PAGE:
Basically talking about holding each other and yourself accountable for your own game.

Aside from all of this, we had spotlighting after each game (each player pointing out one positive from the game to a teammate).

After this we threw a new wrench in — self awareness. Say one thing that you did well.

Talk about difficult. We found it was not easy for the girls to tell themselves they did something well.

That was a whole other discussion, but after the first few times, they did get better.

The coaches and our one crazy fan (Sherry Roberts) participated in all.

From this, to the games, the camp was definitely a success.

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“Be one with the basketball, my children.” (Amy King photos)

Tasty treats await hoops fanatics.

   Wolves (l to r) Lindsey Roberts, Maddy Hilkey and Kailey Kellner work the scorekeeper’s table.

   Hunter Downes (left) and Jered Bown give up their weekend to help the Wolf hoops program raise funds.

   CHS hoops stars (l to r) Kyla Briscoe, Tiffany Briscoe and Ema Smith pull a shift.

Smith is joined by Avalon Renninger (left) and Ashlie Shank.

   CHS girls hoops coach David King (second from left) and his weekend band of warriors.

If you open the gym, they will show up.

Coupeville High School (and its basketball teams) played host to the annual Hoopaholics basketball tourney/fundraiser this weekend.

The three-day event, which raises money for the Wolf girls and boys hoops programs, packs the gym with players of a certain age trying to recapture their basketball youth.

As the event unfolded, CHS coach Amy King snapped the pics seen above, which she shares with us.

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Nicole Lester (John Fisken photo)

   Nicole Lester had five rebounds and a blocked shot Saturday, as the Wolf JV rolled to its third straight win. (John Fisken photo)

Not so fast, Eagles.

Klahowya might have been feeling pretty good, having pushed the Coupeville High School JV girls basketball squad to the final seconds in a two-point loss Tuesday, but Saturday was a far different story.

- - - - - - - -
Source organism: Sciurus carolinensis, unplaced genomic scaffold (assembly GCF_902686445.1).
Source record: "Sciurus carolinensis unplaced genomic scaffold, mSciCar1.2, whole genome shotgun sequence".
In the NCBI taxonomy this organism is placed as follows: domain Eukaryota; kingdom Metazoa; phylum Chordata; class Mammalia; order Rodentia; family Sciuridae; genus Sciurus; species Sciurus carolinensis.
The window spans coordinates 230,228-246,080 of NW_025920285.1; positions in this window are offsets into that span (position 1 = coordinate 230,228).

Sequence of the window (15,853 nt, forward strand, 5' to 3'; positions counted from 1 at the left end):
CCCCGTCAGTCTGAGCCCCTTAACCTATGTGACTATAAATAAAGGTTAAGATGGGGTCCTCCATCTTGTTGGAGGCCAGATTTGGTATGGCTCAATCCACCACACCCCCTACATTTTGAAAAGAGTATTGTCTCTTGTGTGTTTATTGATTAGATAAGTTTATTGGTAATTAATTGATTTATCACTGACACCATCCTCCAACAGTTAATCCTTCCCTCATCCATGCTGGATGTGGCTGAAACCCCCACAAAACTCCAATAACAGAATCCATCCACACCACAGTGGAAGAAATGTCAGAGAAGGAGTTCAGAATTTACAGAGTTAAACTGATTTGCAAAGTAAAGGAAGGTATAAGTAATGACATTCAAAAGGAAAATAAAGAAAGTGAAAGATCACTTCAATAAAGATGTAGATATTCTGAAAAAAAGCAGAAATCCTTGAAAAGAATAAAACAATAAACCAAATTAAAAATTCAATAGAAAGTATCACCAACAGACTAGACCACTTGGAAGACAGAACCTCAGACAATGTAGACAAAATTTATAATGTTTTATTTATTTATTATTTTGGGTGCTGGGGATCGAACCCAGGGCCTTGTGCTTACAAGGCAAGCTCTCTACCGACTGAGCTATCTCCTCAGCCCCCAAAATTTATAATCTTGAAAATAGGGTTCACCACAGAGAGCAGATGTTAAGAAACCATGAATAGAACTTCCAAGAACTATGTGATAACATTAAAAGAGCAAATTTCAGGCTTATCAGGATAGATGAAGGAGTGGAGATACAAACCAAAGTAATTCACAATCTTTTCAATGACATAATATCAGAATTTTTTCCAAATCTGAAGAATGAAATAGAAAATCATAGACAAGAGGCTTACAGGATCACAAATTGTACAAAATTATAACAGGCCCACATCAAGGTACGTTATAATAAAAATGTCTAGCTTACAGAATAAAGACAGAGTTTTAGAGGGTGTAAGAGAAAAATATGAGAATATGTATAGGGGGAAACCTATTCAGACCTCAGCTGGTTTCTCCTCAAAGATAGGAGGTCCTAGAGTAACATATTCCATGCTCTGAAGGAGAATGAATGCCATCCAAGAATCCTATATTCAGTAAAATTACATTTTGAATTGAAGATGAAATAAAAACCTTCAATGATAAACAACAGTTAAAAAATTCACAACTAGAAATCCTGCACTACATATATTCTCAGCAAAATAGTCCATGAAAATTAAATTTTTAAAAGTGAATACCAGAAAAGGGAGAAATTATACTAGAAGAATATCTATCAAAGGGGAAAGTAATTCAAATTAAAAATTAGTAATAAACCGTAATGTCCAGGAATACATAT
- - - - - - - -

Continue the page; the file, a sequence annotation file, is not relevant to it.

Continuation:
Riding a 13-point, seven-rebound performance from Sarah Wright, the Wolf young guns were in destroy mode this time around, pasting their visitors 42-24.

The win, Coupeville’s third straight and sixth in their last seven, lifts CHS to 5-0 in Olympic League play, 9-3 overall.

Of course, give the young Wolves forfeits for the three times Chimacum and Port Townsend have failed to provide a JV team this season and it’s more like 8-0, 12-3.

After struggling at times earlier in the week, the Wolves played to their full potential this time around.

“Well, we didn’t make any friends from Klahowya today,” said an amused coach Amy King. “I asked the JV to not make it a close two-point game and they aim to please.”

The Wolves mixed things up on defense, starting in a man-to-man look, then snapping into a 1-2-2 press.

“We decided to go a little different to start,” King said. “The lesson early on is that Maya (Toomey-Stout) is the quickest player on the court.

“When she plays you on defense, you don’t get to shoot.”

When they had the ball on offense, the Wolves mixed things up, with Toomey-Stout, Ashlie Shank and Avalon Renninger all chipping in with points in the early going.

As soon as Klahowya went to focus on one CHS player, another rose up and stung them.

Brittany Powers exploded off of the bench, banging home a long bucket, then topping that the next time down the floor with an even-longer three-ball.

Not to be outdone, Toomey-Stout promptly drilled her own trey and the rout was on.

King kept things interesting, shifting her defense into a 2-3 zone, then a 3-2, confounding the Eagles.

When Klahowya tried to counter with its own zone look, the Wolves promptly broke it, with Ema Smith spearheading things and triggering Coupeville’s offense.

“I was proud of the way the girls fought,” King said. “They found a way to get shots up. When one or two of us struggled, someone else was there to pick them up.”

Wright paced the Wolves, pounding away down low for her 13, while Toomey-Stout tickled the twines for eight and Powers was money with seven.

Renninger (6), Shank (5) and Scout Smith (3) rounded out the attack, with Ema Smith and Shank both hauling down six rebounds apiece.

Nicole Lester collected five caroms and emphatically rejected an Eagle shot.

Emma Mathusek (three steals, two rebounds), Maddy Hilkey (two steals) and Tia Wurzrainer (two rebounds) all chipped in, as well.